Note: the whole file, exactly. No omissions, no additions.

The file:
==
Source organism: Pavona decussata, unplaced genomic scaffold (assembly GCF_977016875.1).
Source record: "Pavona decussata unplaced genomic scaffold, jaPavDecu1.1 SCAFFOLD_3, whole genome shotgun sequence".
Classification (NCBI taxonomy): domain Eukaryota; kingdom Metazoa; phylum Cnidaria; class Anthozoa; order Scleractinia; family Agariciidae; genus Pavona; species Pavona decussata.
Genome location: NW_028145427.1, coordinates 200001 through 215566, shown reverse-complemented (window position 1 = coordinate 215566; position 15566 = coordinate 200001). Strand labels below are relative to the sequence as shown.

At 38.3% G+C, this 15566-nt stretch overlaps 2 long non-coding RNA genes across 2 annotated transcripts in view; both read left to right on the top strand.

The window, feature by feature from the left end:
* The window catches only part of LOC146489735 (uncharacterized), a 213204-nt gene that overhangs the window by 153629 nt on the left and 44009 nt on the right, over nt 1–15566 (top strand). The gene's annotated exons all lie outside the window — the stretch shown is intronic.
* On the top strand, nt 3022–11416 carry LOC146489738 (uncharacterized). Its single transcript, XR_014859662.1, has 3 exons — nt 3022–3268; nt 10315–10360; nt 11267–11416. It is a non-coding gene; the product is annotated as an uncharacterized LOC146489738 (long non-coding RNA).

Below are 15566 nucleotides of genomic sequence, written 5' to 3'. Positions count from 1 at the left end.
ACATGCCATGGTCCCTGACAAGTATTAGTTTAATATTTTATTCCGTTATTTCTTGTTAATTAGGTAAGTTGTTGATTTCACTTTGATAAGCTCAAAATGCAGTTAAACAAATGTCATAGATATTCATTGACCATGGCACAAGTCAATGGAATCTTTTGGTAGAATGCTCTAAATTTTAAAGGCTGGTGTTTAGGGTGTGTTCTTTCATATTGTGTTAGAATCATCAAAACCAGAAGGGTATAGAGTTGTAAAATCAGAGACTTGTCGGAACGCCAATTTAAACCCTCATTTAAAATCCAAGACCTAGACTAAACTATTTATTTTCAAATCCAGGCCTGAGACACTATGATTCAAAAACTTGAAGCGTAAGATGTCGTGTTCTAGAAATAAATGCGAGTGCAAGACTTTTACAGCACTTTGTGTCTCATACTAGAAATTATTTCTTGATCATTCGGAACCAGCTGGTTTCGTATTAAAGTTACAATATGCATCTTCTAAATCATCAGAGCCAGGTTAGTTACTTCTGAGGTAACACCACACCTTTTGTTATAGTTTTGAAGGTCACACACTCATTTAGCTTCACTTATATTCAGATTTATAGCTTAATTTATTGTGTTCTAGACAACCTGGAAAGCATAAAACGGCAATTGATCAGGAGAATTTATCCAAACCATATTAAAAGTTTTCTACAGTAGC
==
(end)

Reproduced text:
Source organism: Pavona decussata, unplaced genomic scaffold (assembly GCF_977016875.1).
Source record: "Pavona decussata unplaced genomic scaffold, jaPavDecu1.1 SCAFFOLD_3, whole genome shotgun sequence".
Classification (NCBI taxonomy): domain Eukaryota; kingdom Metazoa; phylum Cnidaria; class Anthozoa; order Scleractinia; family Agariciidae; genus Pavona; species Pavona decussata.
Genome location: NW_028145427.1, coordinates 200001 through 215566, shown reverse-complemented (window position 1 = coordinate 215566; position 15566 = coordinate 200001). Strand labels below are relative to the sequence as shown.

At 38.3% G+C, this 15566-nt stretch overlaps 2 long non-coding RNA genes across 2 annotated transcripts in view; both read left to right on the top strand.

The window, feature by feature from the left end:
* The window catches only part of LOC146489735 (uncharacterized), a 213204-nt gene that overhangs the window by 153629 nt on the left and 44009 nt on the right, over nt 1–15566 (top strand). The gene's annotated exons all lie outside the window — the stretch shown is intronic.
* On the top strand, nt 3022–11416 carry LOC146489738 (uncharacterized). Its single transcript, XR_014859662.1, has 3 exons — nt 3022–3268; nt 10315–10360; nt 11267–11416. It is a non-coding gene; the product is annotated as an uncharacterized LOC146489738 (long non-coding RNA).

Below are 15566 nucleotides of genomic sequence, written 5' to 3'. Positions count from 1 at the left end.
ACATGCCATGGTCCCTGACAAGTATTAGTTTAATATTTTATTCCGTTATTTCTTGTTAATTAGGTAAGTTGTTGATTTCACTTTGATAAGCTCAAAATGCAGTTAAACAAATGTCATAGATATTCATTGACCATGGCACAAGTCAATGGAATCTTTTGGTAGAATGCTCTAAATTTTAAAGGCTGGTGTTTAGGGTGTGTTCTTTCATATTGTGTTAGAATCATCAAAACCAGAAGGGTATAGAGTTGTAAAATCAGAGACTTGTCGGAACGCCAATTTAAACCCTCATTTAAAATCCAAGACCTAGACTAAACTATTTATTTTCAAATCCAGGCCTGAGACACTATGATTCAAAAACTTGAAGCGTAAGATGTCGTGTTCTAGAAATAAATGCGAGTGCAAGACTTTTACAGCACTTTGTGTCTCATACTAGAAATTATTTCTTGATCATTCGGAACCAGCTGGTTTCGTATTAAAGTTACAATATGCATCTTCTAAATCATCAGAGCCAGGTTAGTTACTTCTGAGGTAACACCACACCTTTTGTTATAGTTTTGAAGGTCACACACTCATTTAGCTTCACTTATATTCAGATTTATAGCTTAATTTATTGTGTTCTAGACAACCTGGAAAGCATAAAACGGCAATTGATCAGGAGAATTTATCCAAACCATATTAAAAGTTTTCTACAGTAGC